If the ligaments in the shoulder are loose, the shoulder is said to be “lax”. If this laxity can not be controlled by the rotator cuff, then shoulder becomes “unstable”. In collision sports like football, instability most often is the result of a trauma or blow to the shoulder and the athlete feels like the shoulder comes part way or completely out of joint. In throwers, however, instability is much more subtle. It develops gradually over time from the thousands of throws year after year stretching the ligaments creating increased laxity. If this laxity is too much for the rotator cuff to control, then the shoulder will slip slightly off-center during the throwing motion, causing pain. This can result from increasing laxity or from rotator cuff weakness. The symptoms are pain and loss of velocity, rather than a sensation of “slipping out of place”.

If the cause of this instability is from rotator cuff weakness, strengthening the cuff through rehabilitation will usually solve the problem. If the cause is too much laxity, increasing rotator cuff strength may suffice, but has less of chance of doing so. Because there is no way to tell if the rehabilitation will work beforehand, and surgery to tighten the shoulder has a lengthy recovery, I always try rehabilitation first. The odds are in your favor that it will work, and work quicker than surgery plus rehabilitation would. However, if physical therapy does not succeed, surgery to tighten the ligaments and capsule may be necessary. This can be done arthroscopically as an outpatient.

Instability Surgery

Lately the trend has been to use sutures to “plicate” the capsule by taking pleats in the tissue.
For years, open surgery was the only alternative to tighten the shoulder. This was often unsuccessful in throwers due to the scar tissue and stiffness that would develop. The shoulder would be stable, but often too stiff to allow the external rotation needed to pitch competitively. As arthroscopic techniques developed, the success rate improved. During the 1990’s, thermal shrinkage was popular. Using a laser or heat probe, the ligaments could be shrunk like a cotton shirt put in the dryer for the first time. The problem was that the amount of shrinkage was difficult to control. While many shoulders improved dramatically, some shoulders became very tight and some stretched out soon after the surgery. Lately the trend has been to use sutures to “plicate” the capsule by taking pleats in the tissue. This can be done arthroscopically and the results are more predictable. I place sutures in the ligaments and labrum, and then inspect the shoulder while putting the joint through motions similar to throwing. The sutures can be changed to get the right amount of tension. Of course, it is impossible to see what happens inside the shoulder during an actual throw, but this is as close as we can get!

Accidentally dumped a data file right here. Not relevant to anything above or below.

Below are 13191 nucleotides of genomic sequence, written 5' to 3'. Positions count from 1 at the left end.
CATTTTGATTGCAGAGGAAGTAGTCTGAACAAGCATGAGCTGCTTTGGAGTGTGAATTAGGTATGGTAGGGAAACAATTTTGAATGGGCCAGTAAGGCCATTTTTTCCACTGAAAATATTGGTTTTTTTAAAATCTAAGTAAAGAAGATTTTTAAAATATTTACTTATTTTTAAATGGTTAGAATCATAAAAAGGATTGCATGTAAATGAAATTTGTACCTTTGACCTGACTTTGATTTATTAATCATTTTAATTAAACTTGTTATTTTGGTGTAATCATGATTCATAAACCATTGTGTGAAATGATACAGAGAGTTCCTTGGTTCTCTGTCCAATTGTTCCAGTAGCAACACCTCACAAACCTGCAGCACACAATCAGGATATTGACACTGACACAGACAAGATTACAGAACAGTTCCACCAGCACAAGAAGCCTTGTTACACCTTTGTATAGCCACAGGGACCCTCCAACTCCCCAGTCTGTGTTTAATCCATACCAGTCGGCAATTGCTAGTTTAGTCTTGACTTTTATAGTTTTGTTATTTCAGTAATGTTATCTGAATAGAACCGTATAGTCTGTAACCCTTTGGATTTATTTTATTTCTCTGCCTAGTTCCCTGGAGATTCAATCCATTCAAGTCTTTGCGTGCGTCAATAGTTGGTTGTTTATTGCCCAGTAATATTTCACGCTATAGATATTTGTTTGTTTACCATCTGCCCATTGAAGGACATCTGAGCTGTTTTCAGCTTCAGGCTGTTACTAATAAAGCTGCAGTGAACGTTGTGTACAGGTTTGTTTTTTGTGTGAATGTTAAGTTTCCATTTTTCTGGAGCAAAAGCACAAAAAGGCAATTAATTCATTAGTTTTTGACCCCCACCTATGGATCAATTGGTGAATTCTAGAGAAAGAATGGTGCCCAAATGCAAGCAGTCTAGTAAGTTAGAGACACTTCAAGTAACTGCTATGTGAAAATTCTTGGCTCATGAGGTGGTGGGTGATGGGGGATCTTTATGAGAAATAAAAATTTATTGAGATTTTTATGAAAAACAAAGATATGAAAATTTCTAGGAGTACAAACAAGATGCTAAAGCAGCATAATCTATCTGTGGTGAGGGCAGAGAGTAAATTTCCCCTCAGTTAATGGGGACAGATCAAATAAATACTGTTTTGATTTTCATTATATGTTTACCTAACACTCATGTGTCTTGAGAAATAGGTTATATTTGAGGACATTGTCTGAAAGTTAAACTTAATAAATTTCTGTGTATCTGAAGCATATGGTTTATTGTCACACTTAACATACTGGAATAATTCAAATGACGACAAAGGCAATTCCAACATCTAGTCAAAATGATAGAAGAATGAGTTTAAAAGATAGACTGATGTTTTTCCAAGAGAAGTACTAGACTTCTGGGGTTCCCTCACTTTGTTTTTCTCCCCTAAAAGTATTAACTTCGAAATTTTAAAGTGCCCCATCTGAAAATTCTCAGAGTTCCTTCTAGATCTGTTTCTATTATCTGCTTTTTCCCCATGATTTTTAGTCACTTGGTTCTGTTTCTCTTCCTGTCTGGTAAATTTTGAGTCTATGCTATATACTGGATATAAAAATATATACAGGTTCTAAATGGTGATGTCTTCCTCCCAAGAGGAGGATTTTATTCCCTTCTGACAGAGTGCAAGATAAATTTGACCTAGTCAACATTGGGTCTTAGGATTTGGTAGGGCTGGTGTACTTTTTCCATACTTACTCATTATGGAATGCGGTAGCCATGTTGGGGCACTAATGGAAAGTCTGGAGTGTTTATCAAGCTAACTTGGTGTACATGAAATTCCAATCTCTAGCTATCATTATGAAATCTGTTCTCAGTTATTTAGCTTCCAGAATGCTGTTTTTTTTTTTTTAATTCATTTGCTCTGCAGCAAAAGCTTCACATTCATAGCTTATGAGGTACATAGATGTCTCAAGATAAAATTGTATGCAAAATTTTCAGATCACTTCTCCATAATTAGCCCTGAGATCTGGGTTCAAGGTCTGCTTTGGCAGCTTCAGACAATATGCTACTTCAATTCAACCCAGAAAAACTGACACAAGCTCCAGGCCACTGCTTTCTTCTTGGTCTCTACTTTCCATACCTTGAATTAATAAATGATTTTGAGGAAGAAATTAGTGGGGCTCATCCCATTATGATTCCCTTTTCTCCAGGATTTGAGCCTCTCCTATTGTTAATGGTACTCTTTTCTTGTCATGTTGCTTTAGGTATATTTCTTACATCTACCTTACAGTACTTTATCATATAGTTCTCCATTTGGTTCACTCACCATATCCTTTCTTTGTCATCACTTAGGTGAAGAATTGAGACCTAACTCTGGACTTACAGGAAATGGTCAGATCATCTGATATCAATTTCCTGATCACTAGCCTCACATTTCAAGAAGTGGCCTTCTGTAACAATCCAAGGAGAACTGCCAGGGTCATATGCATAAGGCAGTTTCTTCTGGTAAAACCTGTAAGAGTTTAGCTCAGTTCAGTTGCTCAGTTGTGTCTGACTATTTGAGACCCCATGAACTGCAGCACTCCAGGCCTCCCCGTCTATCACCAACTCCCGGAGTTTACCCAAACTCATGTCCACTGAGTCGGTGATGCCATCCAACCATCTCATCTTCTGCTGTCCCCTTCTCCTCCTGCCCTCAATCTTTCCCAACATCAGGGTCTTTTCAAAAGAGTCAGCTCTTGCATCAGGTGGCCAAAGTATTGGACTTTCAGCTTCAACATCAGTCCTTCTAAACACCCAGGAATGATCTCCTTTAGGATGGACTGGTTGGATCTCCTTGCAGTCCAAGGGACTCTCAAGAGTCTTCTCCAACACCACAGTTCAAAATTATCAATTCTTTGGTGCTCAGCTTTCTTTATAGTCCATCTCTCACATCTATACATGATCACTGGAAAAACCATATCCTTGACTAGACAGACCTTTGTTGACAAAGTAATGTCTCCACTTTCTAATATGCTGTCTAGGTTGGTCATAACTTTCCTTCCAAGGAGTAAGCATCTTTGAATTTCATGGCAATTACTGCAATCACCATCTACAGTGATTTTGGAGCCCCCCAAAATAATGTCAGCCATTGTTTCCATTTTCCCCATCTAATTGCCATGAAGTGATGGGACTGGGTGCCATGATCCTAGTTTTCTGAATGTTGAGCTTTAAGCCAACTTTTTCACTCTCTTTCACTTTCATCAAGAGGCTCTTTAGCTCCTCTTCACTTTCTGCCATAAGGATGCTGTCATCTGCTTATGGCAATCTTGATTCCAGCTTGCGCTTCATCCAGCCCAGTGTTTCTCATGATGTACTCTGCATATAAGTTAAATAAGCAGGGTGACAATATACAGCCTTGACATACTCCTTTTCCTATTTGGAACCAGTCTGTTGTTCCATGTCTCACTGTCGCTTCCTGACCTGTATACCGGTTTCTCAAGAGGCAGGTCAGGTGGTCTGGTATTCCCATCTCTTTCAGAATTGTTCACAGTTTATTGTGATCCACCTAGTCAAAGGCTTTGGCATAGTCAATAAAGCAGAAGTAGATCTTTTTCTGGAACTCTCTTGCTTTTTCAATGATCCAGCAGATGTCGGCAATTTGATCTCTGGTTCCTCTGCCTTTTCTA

If the labrum is detached, this needs to be repaired also. This is common in throwers, and involves using suture anchors to attach suture to the bone (glenoid socket), then passing the sutures through the labrum and tying the labrum down to the bone.

After the sutures are tied, the repair needs a chance to heal. The sutures are not strong enough to keep the ligaments permanently tight by themselves, so we depend on the body to heal the repair with living tissue. It takes about six weeks for this tissue to be strong enough for everyday activities, so you would wear a sling for about six weeks after surgery. It takes about three months for the repair to be strong enough for light throwing, so you could begin throwing three months after the surgery at the earliest. Remember, the rotator cuff also controls the shoulder, so the cuff must be strong enough to do its job before you can start throwing after surgery. That is what the physical therapy is for!

Dr. David Lintner - Houston Orthopedic Surgeon